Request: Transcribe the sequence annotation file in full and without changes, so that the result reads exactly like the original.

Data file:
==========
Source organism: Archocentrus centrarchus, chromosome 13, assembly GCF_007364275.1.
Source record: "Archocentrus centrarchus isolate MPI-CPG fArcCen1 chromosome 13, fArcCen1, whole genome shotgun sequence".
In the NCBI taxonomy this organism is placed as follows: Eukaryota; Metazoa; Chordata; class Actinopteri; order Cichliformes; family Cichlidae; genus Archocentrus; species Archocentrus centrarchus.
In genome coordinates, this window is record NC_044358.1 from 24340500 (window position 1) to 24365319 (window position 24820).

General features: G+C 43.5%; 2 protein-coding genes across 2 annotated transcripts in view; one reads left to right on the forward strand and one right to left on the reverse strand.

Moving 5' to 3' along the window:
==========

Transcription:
Source organism: Archocentrus centrarchus, chromosome 13, assembly GCF_007364275.1.
Source record: "Archocentrus centrarchus isolate MPI-CPG fArcCen1 chromosome 13, fArcCen1, whole genome shotgun sequence".
In the NCBI taxonomy this organism is placed as follows: Eukaryota; Metazoa; Chordata; class Actinopteri; order Cichliformes; family Cichlidae; genus Archocentrus; species Archocentrus centrarchus.
In genome coordinates, this window is record NC_044358.1 from 24340500 (window position 1) to 24365319 (window position 24820).

General features: G+C 43.5%; 2 protein-coding genes across 2 annotated transcripts in view; one reads left to right on the forward strand and one right to left on the reverse strand.

Moving 5' to 3' along the window: